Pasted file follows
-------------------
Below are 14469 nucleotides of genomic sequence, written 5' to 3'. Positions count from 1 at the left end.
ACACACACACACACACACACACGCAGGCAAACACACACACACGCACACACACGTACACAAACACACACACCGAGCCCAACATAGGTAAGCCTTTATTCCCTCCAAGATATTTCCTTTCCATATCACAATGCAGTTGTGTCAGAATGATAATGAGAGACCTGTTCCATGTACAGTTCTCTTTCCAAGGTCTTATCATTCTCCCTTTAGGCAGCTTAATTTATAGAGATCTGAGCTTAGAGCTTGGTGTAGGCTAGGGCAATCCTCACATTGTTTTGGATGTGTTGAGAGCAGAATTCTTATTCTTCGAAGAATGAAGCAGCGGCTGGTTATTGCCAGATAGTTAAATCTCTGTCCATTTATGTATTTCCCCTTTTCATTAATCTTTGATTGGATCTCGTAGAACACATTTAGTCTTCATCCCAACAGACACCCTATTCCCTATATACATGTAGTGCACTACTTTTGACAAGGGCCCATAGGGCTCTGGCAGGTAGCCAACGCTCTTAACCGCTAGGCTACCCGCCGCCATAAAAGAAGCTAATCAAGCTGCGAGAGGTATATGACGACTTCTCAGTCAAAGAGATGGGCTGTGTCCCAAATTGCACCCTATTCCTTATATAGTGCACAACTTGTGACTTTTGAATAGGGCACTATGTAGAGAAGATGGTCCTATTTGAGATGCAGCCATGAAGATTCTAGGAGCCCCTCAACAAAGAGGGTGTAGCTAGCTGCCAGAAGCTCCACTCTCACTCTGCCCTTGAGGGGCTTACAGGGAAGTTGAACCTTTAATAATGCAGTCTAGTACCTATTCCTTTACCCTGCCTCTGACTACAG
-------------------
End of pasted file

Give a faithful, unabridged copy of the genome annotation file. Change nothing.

Below are 14469 nucleotides of genomic sequence, written 5' to 3'. Positions count from 1 at the left end.
ACACACACACACACACACACACGCAGGCAAACACACACACACGCACACACACGTACACAAACACACACACCGAGCCCAACATAGGTAAGCCTTTATTCCCTCCAAGATATTTCCTTTCCATATCACAATGCAGTTGTGTCAGAATGATAATGAGAGACCTGTTCCATGTACAGTTCTCTTTCCAAGGTCTTATCATTCTCCCTTTAGGCAGCTTAATTTATAGAGATCTGAGCTTAGAGCTTGGTGTAGGCTAGGGCAATCCTCACATTGTTTTGGATGTGTTGAGAGCAGAATTCTTATTCTTCGAAGAATGAAGCAGCGGCTGGTTATTGCCAGATAGTTAAATCTCTGTCCATTTATGTATTTCCCCTTTTCATTAATCTTTGATTGGATCTCGTAGAACACATTTAGTCTTCATCCCAACAGACACCCTATTCCCTATATACATGTAGTGCACTACTTTTGACAAGGGCCCATAGGGCTCTGGCAGGTAGCCAACGCTCTTAACCGCTAGGCTACCCGCCGCCATAAAAGAAGCTAATCAAGCTGCGAGAGGTATATGACGACTTCTCAGTCAAAGAGATGGGCTGTGTCCCAAATTGCACCCTATTCCTTATATAGTGCACAACTTGTGACTTTTGAATAGGGCACTATGTAGAGAAGATGGTCCTATTTGAGATGCAGCCATGAAGATTCTAGGAGCCCCTCAACAAAGAGGGTGTAGCTAGCTGCCAGAAGCTCCACTCTCACTCTGCCCTTGAGGGGCTTACAGGGAAGTTGAACCTTTAATAATGCAGTCTAGTACCTATTCCTTTACCCTGCCTCTGACTACAG